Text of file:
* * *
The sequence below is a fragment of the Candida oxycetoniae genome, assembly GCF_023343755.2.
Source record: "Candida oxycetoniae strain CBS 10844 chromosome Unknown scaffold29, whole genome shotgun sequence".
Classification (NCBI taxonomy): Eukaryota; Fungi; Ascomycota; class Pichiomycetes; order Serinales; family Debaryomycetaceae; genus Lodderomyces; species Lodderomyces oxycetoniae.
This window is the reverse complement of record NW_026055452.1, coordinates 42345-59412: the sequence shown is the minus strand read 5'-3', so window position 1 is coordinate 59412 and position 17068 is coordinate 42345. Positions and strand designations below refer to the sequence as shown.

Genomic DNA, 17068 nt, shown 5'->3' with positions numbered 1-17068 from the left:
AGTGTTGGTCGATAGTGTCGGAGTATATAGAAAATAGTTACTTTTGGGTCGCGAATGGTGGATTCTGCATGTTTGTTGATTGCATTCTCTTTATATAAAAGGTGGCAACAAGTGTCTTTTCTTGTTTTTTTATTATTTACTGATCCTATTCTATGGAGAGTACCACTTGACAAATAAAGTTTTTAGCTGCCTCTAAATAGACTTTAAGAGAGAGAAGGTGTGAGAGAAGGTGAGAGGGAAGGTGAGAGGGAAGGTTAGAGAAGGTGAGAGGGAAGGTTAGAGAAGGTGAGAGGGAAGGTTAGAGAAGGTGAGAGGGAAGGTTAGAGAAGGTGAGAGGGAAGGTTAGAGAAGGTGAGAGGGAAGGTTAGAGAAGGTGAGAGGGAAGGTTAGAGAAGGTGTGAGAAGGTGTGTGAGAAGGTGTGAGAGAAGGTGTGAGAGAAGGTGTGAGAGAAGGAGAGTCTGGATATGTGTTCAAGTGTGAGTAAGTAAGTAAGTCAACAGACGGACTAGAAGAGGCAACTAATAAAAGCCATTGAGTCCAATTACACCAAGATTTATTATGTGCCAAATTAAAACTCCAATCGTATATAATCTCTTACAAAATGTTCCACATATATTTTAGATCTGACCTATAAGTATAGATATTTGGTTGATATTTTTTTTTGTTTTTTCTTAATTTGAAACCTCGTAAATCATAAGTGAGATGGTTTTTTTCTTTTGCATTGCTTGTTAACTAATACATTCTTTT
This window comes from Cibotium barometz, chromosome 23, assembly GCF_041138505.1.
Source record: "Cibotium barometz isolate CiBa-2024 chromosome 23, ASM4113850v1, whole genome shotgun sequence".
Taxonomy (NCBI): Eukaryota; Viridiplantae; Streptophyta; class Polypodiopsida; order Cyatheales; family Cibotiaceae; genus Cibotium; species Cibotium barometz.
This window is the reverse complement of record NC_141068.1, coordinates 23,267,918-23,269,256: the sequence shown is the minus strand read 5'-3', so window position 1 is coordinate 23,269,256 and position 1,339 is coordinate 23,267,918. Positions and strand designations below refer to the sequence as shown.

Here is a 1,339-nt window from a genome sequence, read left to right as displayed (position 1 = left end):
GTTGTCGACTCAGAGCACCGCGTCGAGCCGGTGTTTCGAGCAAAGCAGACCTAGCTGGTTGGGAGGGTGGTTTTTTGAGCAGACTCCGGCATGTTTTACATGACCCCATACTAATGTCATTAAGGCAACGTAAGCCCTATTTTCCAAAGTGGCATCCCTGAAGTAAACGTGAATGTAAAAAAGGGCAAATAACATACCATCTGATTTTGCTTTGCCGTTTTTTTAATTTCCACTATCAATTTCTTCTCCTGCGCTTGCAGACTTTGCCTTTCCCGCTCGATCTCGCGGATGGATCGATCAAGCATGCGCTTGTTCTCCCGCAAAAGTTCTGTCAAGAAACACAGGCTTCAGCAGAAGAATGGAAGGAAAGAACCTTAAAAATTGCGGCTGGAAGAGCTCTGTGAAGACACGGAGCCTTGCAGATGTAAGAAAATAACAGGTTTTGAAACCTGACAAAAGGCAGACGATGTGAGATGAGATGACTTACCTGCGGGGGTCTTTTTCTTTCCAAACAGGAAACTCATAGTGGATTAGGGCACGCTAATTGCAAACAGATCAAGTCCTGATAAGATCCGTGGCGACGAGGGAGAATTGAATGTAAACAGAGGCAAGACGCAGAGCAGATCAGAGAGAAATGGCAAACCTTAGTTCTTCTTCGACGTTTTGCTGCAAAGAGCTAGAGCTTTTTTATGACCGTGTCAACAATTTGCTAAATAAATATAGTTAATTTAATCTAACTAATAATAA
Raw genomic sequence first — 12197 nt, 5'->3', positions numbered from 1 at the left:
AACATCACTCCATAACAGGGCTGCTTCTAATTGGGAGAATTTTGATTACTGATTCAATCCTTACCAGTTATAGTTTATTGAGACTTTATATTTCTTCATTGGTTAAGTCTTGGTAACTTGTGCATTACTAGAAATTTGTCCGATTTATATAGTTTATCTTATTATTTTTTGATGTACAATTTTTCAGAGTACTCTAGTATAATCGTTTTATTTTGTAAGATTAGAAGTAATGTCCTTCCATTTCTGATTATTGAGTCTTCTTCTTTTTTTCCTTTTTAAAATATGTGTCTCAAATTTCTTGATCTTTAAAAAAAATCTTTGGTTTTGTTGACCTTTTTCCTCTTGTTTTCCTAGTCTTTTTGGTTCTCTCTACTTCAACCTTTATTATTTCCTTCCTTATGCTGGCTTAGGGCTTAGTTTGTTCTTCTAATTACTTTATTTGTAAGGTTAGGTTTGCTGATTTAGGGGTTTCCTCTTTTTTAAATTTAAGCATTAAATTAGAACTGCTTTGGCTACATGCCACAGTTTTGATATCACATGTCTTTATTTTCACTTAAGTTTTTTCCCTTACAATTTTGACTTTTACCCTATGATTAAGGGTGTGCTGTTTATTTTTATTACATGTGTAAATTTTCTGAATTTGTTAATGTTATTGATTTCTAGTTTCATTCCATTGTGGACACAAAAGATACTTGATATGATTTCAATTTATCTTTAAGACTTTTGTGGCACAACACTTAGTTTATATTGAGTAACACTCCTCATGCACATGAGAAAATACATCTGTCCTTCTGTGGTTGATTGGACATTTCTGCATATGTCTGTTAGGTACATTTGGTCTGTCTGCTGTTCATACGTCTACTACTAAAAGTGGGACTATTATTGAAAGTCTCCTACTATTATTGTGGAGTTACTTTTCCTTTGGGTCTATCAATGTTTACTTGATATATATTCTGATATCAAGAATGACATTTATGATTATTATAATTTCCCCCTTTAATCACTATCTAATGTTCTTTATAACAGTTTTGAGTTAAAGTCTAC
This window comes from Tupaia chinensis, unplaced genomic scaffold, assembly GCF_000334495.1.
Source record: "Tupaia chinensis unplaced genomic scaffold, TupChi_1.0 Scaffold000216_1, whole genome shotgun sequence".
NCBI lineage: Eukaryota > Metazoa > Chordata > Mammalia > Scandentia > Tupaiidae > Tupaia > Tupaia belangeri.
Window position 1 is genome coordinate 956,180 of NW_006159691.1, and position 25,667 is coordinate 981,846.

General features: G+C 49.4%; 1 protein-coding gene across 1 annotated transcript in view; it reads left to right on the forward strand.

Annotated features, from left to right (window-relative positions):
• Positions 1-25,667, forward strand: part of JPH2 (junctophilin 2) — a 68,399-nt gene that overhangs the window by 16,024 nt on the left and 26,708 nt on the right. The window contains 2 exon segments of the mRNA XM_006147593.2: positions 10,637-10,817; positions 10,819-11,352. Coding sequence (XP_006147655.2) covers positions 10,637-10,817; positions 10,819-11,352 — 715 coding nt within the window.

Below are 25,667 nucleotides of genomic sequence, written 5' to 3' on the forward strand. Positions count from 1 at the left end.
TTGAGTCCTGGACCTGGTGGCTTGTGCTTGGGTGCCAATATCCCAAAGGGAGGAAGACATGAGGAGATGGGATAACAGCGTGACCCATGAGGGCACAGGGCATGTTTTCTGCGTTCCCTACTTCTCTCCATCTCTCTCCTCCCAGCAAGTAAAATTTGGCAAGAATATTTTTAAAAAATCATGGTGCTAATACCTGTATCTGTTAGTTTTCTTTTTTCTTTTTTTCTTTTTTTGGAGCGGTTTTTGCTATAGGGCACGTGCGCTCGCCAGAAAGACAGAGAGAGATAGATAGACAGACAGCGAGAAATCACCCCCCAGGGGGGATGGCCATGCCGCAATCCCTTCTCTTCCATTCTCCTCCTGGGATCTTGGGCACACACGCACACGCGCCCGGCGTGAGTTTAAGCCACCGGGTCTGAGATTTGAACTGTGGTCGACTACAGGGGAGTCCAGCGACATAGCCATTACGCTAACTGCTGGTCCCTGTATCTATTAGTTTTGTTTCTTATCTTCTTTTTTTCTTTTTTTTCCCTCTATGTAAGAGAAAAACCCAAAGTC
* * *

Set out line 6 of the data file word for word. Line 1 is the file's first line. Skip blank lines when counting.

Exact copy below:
AGTGTTGGTCGATAGTGTCGGAGTATATAGAAAATAGTTACTTTTGGGTCGCGAATGGTGGATTCTGCATGTTTGTTGATTGCATTCTCTTTATATAAAAGGTGGCAACAAGTGTCTTTTCTTGTTTTTTTATTATTTACTGATCCTATTCTATGGAGAGTACCACTTGACAAATAAAGTTTTTAGCTGCCTCTAAATAGACTTTAAGAGAGAGAAGGTGTGAGAGAAGGTGAGAGGGAAGGTGAGAGGGAAGGTTAGAGAAGGTGAGAGGGAAGGTTAGAGAAGGTGAGAGGGAAGGTTAGAGAAGGTGAGAGGGAAGGTTAGAGAAGGTGAGAGGGAAGGTTAGAGAAGGTGAGAGGGAAGGTTAGAGAAGGTGAGAGGGAAGGTTAGAGAAGGTGTGAGAAGGTGTGTGAGAAGGTGTGAGAGAAGGTGTGAGAGAAGGTGTGAGAGAAGGAGAGTCTGGATATGTGTTCAAGTGTGAGTAAGTAAGTAAGTCAACAGACGGACTAGAAGAGGCAACTAATAAAAGCCATTGAGTCCAATTACACCAAGATTTATTATGTGCCAAATTAAAACTCCAATCGTATATAATCTCTTACAAAATGTTCCACATATATTTTAGATCTGACCTATAAGTATAGATATTTGGTTGATATTTTTTTTTGTTTTTTCTTAATTTGAAACCTCGTAAATCATAAGTGAGATGGTTTTTTTCTTTTGCATTGCTTGTTAACTAATACATTCTTTT